Birmingham City University (BCU) Talk #3

bcuOn Friday I took a day off work to pop over to do my 3rd talk at Birmingham City University (BCU). This one was rather unfamiliar territory for me, because it was directed at the staff and was focussed on student employability…

During a previous discussion with Stuart Hutchison from BCU, he suggested I take the “Community” session I presented at the UKOUG Next Gen event, add in some information about graduate recruitment and Bob’s your uncle. Sounds fine, but what do I know about graduate employment? It’s 20+ years since I left university…

Luckily, the online community came to the rescue. I sent a bunch of emails out to friends, small companies and huge corporate types. Over the years I’ve built up a network of contacts all over the world who were happy to help me out directly, or put me in touch with people in their organisation that could. I’ve already sent out thank you emails, but I’d just like to take the opportunity to say a big thank you once again to everyone that helped me out!

As the session started, people introduced themselves and it became apparent that everyone in the room (except me) was in some way linked to student employment and career development. Needless to say, I suddenly felt completely out of my depth, incredibly nervous and needed a change of underwear! 🙂 I introduced myself and made it very clear I was definitely not an expert in this subject, then proceeded to present the information I had gathered. It was meant to be about 60 minutes, but there was a lot of audience participation, so it ended up being more like 90 minutes. Despite my initial nerves, it went really well and was really good fun.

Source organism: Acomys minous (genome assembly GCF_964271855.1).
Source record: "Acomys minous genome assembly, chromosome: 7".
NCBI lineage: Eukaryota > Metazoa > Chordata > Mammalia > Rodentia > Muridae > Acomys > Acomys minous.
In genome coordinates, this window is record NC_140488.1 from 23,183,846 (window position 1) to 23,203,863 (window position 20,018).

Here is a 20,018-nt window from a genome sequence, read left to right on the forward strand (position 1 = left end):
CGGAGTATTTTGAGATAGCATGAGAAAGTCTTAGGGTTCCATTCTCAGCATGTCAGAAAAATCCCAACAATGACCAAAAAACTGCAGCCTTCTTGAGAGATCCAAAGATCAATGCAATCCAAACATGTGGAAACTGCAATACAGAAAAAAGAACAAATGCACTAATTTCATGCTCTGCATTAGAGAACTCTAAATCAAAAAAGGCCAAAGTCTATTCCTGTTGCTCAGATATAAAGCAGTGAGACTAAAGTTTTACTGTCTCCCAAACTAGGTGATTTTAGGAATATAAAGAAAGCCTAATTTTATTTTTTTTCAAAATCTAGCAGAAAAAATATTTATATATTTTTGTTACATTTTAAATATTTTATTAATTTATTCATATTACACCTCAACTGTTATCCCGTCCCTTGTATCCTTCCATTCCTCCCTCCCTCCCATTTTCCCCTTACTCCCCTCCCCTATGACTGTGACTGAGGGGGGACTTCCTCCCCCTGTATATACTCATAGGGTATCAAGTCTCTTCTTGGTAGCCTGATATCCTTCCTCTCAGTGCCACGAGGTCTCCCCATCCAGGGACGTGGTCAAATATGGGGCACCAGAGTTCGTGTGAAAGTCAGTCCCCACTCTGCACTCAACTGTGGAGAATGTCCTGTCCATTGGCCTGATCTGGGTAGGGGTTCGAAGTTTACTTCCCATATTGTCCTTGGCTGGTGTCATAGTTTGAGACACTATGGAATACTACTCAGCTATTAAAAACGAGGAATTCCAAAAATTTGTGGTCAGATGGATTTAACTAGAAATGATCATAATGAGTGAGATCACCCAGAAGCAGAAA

After the session I chatted with Professor Nick Morton, the Associate Dean (Student Experience) at BCU, and he was keen to get me involved in some of the other stuff they are doing, which also sounds like fun. After that I spent quite a long time chatting with Stuart. I will of course keep doing the technical stuff with his students.

I guess some of you may be wondering about my motivation for doing this stuff, especially the non-technical presentations. This isn’t a career move. I’m not being paid to do this. It’s good to try something different and stretch yourself. I’m not suggesting that technical presentations are easy, because they are not, but doing things like this take you out of your comfort zone and teach you a lot about the craft of presenting. I definitely feel this is making me a better presenter, which is a great confidence builder.

Cheers

Tim…

Author: Tim...

DBA, Developer, Author, Trainer.

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